If you want to mimic her success, she suggests dipping a toe in the pond before doing a cannonball into the water:
“In the early going, you need to be willing to do it for a reduced rate — even free — if it’s an assignment you really want and that will give you credibility in the new niche. Get out from behind your computer… a lot. Many writers, including me, identify as introverts, and networking feels like work. But it’s absolutely essential to a long-term career. People like to work with others they know and trust, and they refer those they know and trust to their friends and colleagues. This personal connection doesn’t happen online, so go to meetings and events in your local area, and attend national or international conferences in your niche.”
From sex to women’s empowerment
Author, writer and speaker Jenny Block started her career penning about sex. And though it was fun and rewarding, she says it also can land a writer in what her crew likes to call ‘the sex ghetto.’
Not only are mainstream bookstores uncomfortable putting your books on the front table, but venues are nervous about booking you as a speaker and websites are fearful of X-rated content.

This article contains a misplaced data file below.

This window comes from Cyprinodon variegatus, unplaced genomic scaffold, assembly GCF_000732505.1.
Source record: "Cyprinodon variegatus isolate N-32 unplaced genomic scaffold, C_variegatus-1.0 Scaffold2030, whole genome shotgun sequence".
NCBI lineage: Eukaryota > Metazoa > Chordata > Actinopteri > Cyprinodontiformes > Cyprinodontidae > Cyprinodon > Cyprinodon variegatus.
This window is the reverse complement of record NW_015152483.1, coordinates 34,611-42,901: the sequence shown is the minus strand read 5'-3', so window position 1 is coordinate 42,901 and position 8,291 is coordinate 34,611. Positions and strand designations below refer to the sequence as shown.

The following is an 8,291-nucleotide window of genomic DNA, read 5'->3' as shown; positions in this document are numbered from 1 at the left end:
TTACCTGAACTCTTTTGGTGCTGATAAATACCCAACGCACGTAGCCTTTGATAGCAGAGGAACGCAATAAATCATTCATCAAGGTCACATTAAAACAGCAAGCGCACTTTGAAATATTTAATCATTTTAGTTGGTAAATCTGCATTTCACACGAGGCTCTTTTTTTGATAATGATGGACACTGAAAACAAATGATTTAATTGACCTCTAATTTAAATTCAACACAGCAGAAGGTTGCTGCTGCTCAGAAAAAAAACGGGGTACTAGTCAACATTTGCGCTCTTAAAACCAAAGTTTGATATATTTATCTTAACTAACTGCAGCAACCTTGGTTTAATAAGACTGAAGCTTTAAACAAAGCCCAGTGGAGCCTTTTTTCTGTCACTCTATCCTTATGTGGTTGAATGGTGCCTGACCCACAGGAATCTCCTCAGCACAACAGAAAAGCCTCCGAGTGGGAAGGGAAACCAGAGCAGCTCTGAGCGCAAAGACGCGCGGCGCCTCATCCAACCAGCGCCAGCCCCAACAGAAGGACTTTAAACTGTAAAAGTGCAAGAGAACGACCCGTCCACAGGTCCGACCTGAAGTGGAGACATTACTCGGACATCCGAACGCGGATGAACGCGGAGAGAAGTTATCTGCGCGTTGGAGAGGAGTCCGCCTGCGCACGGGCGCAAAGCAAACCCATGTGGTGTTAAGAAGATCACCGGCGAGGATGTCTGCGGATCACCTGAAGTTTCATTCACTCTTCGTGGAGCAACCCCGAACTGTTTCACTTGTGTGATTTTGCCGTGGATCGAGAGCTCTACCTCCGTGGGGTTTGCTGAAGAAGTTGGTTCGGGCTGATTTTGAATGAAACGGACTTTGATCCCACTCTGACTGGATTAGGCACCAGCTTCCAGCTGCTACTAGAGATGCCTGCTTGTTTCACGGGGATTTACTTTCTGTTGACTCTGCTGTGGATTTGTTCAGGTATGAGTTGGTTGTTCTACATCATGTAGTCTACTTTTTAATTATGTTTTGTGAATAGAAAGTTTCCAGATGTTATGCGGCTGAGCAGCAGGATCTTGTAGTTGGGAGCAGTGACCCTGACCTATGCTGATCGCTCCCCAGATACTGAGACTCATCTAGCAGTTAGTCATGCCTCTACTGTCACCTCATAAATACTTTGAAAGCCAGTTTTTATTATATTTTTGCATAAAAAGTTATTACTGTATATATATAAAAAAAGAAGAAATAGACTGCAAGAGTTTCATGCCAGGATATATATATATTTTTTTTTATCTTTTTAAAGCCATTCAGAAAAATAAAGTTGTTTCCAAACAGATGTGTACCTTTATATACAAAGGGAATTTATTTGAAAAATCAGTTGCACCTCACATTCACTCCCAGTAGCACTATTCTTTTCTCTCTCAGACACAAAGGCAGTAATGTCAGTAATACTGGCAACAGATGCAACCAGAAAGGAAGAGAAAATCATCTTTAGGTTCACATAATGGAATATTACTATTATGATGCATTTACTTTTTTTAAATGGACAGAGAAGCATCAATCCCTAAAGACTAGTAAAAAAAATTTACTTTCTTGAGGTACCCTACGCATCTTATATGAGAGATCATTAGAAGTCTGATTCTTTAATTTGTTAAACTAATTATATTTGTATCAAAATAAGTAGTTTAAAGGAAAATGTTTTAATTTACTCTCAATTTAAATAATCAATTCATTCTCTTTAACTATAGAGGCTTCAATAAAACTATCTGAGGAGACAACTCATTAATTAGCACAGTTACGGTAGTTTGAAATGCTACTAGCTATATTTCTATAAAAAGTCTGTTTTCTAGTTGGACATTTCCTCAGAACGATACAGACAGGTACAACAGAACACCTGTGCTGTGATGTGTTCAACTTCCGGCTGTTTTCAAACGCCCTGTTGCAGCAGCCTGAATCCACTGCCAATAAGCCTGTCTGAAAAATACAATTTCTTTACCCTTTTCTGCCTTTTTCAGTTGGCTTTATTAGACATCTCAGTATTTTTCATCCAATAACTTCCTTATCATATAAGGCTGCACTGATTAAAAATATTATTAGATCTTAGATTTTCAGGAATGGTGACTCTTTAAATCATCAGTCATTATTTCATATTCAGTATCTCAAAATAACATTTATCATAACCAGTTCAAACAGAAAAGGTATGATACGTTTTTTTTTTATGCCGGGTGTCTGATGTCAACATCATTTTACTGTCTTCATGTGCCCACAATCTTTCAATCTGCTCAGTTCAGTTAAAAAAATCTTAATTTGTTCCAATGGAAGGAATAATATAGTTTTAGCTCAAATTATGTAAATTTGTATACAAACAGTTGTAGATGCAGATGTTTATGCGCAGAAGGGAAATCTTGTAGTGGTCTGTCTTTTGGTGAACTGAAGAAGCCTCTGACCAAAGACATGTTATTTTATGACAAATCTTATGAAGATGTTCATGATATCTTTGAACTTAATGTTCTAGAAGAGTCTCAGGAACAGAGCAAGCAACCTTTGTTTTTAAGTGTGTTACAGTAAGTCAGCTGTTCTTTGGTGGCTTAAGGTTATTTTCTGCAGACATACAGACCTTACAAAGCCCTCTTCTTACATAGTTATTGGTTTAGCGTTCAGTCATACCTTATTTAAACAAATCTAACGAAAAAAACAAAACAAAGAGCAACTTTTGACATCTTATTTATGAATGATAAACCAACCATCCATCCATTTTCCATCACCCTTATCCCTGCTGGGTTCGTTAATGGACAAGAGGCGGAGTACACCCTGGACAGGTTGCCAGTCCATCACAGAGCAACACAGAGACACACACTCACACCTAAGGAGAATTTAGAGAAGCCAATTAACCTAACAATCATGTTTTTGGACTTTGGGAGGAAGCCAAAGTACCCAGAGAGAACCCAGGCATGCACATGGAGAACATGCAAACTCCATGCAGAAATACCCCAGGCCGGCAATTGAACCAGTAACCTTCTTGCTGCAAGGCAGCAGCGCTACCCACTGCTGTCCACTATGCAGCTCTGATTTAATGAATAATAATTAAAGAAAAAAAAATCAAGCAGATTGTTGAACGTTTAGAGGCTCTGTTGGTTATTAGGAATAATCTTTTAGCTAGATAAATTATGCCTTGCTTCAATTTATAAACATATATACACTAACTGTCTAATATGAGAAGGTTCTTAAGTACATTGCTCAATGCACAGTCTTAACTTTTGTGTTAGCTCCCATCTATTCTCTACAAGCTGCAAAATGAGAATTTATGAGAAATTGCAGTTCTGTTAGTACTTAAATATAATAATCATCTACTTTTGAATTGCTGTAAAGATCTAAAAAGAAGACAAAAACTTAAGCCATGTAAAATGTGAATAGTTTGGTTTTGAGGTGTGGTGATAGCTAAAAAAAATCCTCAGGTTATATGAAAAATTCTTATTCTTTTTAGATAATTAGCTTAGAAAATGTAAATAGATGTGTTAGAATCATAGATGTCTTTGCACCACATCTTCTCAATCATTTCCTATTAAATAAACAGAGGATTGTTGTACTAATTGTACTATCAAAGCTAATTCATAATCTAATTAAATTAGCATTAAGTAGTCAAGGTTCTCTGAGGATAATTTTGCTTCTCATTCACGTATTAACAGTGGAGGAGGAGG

When she took a ‘pause’ to reflect on her career, she admitted in truth that she didn’t set out to be a sex writer. At first, she was scribbling about travel, lifestyle and food, but when her first book came out about open relationships, she was suddenly a sexpert.
“It was a fun ride, but I wanted to reach a larger audience and my greatest gift has always been making people feel good about themselves. So I figured it was time to put that skill to work on the grandest possible scale,” she explained.
Most of her sex writing focused on empowering women to know themselves and speak up for what they want. She used this skill set to focus more on women’s issues — in and out of the bedroom.
“It was a little fake till you make it. I asked for what I wanted and made a case for why the move made perfect sense. Consider how what you have been writing can inform what you are interested in writing. What skills and interests will translate and actually make you a better fit than one might think at first glance? There are so many parts of being a writer that can allow you to move between genres. Take a chance by pitching outside of your genre and, when you do, be prepared to explain what makes you the one to write the piece despite the fact that your experience lies elsewhere.”